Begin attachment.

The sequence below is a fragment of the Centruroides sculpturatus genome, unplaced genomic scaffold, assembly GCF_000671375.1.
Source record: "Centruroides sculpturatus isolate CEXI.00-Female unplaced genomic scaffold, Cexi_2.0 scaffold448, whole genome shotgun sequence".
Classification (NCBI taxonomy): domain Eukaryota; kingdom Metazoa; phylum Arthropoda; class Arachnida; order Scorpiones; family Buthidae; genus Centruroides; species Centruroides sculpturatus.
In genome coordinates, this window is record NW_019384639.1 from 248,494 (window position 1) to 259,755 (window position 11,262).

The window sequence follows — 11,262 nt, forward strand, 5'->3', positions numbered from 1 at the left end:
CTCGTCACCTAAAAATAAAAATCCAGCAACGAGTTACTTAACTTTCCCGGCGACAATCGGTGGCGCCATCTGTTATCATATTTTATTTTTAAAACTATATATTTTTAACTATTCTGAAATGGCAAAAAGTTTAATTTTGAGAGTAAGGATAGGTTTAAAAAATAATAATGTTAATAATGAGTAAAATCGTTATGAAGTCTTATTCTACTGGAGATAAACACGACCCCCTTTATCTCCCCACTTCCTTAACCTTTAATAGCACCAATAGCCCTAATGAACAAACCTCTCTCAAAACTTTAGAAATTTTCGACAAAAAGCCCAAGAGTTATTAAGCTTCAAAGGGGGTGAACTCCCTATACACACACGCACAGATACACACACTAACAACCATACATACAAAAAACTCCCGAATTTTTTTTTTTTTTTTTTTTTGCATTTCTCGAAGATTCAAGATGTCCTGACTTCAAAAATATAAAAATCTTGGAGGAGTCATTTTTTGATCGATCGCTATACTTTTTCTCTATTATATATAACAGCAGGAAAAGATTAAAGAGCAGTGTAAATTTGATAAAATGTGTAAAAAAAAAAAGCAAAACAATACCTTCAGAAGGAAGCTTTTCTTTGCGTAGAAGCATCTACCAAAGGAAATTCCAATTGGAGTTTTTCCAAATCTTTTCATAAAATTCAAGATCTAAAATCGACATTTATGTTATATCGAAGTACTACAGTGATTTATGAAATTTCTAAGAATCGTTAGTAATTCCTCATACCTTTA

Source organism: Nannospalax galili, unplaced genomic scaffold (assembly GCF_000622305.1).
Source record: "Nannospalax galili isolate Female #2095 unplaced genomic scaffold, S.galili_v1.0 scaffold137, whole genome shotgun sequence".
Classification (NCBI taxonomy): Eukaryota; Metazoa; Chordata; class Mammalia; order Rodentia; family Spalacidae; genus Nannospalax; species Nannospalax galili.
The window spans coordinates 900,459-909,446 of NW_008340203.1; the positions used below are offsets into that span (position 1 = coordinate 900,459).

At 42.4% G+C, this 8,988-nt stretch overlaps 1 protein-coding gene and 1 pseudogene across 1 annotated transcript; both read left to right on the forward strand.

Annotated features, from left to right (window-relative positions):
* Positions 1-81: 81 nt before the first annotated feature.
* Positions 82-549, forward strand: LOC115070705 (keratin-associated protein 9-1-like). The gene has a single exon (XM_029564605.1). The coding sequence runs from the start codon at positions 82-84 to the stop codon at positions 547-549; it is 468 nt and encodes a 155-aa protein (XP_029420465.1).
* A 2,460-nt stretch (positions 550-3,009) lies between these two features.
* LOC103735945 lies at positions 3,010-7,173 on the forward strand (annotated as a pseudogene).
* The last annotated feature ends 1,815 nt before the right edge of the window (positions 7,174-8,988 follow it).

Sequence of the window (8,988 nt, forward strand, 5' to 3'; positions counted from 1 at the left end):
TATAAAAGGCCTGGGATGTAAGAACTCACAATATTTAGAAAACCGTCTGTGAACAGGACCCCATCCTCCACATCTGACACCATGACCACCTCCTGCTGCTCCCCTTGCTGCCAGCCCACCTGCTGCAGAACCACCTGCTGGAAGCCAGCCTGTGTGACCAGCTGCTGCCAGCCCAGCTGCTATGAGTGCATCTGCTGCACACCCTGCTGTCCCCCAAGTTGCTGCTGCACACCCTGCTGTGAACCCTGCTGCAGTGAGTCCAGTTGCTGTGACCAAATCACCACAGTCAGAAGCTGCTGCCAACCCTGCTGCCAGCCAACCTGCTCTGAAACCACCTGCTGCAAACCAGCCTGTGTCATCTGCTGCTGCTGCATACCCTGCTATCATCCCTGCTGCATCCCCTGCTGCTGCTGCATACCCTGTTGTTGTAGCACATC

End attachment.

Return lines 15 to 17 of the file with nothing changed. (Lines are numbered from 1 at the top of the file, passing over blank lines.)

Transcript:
* A 2,460-nt stretch (positions 550-3,009) lies between these two features.
* LOC103735945 lies at positions 3,010-7,173 on the forward strand (annotated as a pseudogene).
* The last annotated feature ends 1,815 nt before the right edge of the window (positions 7,174-8,988 follow it).